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Regulus Sets Bar High for HCV Program, Sees Alport Drug in Phase II by 2015

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NEW YORK (GenomeWeb) – Officials from Regulus Therapeutics this week provided updates for the company's two lead drug candidates, stating that a Phase I study of its hepatitis C treatment RG-101 is set to yield key data in the next few months, while the preclinical Alport syndrome therapy RG-012 is on track to enter human testing in early 2015.

Separately this week, Regulus announced that it has formed a new collaboration with Biogen Idec to identify microRNA biomarkers for multiple sclerosis (MS). The arrangement builds off of an alliance the companies forged in 2012.

Speaking during a conference call held to discuss Regulus' second-quarter financial results, CSO Neil Gibson indicated that the firm has set the bar high for RG-101, with the HCV landscape having changed significantly since the recent introduction of essentially curative treatments like Gilead Science's Sovaldi.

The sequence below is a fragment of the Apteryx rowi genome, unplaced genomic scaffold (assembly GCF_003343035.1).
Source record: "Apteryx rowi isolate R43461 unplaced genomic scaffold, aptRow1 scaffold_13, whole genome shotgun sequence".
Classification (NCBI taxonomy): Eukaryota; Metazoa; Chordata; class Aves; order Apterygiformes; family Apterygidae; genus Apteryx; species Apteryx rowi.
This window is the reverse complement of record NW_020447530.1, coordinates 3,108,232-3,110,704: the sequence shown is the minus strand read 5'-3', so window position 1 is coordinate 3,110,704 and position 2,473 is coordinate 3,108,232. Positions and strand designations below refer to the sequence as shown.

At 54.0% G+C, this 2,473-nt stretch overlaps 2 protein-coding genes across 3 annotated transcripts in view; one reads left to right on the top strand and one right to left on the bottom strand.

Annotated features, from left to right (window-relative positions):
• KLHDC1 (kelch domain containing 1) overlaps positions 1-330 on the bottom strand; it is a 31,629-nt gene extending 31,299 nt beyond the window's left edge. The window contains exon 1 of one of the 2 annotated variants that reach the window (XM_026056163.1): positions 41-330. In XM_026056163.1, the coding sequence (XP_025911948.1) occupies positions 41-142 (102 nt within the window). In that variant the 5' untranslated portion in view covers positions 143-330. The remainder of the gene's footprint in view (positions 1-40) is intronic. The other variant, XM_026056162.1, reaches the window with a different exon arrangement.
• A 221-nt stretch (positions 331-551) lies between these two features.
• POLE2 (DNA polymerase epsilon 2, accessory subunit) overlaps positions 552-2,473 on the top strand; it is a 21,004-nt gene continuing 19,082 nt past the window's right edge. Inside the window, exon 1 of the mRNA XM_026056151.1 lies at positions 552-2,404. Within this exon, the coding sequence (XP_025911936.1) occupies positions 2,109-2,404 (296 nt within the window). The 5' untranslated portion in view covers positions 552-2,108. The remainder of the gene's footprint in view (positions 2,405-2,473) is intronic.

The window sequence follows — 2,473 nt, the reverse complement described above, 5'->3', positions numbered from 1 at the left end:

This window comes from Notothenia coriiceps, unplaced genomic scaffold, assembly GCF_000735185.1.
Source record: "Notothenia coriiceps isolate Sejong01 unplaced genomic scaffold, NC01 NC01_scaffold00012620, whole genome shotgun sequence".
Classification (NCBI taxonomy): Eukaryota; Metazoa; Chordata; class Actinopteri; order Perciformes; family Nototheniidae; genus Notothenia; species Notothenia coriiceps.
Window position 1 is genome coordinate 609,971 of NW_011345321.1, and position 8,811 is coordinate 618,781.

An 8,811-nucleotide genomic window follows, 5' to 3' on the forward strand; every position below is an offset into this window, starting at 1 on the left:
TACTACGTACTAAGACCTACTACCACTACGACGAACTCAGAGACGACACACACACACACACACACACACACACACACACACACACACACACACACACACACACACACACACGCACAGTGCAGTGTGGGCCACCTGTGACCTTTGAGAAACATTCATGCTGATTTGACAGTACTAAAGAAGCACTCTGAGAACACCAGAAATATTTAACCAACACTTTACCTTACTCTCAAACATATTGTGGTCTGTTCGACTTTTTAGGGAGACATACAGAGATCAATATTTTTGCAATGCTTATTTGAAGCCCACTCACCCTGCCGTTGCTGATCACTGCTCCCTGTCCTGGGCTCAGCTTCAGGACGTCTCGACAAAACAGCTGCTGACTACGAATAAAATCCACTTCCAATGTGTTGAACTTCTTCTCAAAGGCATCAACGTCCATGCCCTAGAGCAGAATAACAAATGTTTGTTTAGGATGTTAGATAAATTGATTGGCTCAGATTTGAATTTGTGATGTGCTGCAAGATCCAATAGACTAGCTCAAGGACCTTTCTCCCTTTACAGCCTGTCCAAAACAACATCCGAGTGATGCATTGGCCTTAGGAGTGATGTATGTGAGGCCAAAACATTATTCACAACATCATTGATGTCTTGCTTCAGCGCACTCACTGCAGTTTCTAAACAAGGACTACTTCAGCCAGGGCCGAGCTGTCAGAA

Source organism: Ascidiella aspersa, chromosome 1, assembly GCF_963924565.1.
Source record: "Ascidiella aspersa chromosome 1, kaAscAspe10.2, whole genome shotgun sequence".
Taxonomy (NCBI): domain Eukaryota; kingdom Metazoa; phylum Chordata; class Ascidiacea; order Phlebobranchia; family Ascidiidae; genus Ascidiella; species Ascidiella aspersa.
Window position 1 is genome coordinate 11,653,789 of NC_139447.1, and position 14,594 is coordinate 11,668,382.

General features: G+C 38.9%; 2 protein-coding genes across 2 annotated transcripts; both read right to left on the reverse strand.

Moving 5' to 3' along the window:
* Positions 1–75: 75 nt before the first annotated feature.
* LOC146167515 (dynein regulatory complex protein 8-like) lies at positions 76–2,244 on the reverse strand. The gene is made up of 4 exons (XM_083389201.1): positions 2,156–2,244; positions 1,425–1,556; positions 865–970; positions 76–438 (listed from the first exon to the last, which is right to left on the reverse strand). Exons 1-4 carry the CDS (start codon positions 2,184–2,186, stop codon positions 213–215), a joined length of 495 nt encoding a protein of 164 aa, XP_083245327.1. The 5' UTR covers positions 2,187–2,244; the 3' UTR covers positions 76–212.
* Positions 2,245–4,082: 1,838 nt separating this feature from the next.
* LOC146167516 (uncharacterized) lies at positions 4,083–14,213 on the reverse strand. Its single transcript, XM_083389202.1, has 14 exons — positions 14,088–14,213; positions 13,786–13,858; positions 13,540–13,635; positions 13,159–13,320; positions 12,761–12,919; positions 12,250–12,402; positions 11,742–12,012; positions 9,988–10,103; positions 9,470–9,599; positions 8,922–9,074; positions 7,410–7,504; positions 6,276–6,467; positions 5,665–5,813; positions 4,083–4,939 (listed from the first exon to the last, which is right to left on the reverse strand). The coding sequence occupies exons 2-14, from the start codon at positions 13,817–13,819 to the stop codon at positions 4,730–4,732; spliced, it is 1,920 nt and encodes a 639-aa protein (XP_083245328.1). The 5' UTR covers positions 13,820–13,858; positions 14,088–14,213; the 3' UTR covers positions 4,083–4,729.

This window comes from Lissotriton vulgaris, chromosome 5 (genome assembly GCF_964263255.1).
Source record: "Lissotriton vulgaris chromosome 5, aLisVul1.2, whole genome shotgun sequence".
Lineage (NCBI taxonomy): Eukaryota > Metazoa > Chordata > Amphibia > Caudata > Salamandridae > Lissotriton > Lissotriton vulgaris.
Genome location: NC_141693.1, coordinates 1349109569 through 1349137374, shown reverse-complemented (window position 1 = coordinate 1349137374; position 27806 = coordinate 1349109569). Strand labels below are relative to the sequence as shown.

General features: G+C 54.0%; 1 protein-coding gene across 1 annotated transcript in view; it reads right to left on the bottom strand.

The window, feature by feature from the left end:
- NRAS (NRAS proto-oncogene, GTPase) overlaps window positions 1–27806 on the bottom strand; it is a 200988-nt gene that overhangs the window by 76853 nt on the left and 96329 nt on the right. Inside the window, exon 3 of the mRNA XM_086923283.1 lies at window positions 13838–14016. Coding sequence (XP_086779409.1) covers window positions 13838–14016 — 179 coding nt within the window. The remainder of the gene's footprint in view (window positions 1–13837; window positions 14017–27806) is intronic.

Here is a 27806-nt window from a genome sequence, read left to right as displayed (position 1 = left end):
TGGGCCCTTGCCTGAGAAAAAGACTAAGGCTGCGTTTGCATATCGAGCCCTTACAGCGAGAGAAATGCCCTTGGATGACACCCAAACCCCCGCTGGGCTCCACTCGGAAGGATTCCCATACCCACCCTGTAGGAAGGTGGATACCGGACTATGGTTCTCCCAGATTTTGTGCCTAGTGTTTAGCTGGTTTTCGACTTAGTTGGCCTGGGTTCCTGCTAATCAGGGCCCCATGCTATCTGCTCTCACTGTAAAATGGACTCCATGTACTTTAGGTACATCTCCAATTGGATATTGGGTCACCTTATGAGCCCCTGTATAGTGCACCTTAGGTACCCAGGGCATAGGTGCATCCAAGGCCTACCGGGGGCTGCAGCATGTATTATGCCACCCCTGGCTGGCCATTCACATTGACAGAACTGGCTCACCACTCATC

RG-101, a GalNAc-conjugated antagonist of miR-122, is currently in the fourth part of a Phase I trial, which is evaluating a single dose of the subcutaneously administered agent in HCV patients in order to assess safety and viral load reduction.

"By the end of the year, we expect to report human proof-of-concept results" from the trial, Gibson said, adding that anything short of a two-log reduction in viral load would "cause us to take a pause and think hard about the program."

Should the trial results be favorable, he said that they "may validate our microRNA technology platform and may set the stage for success in future clinical trials across the pipeline." No mention was made about the future of the HCV program itself, which was first called into question when Regulus partner GlaxoSmithKline changed its mind about co-developing RG-101 last year.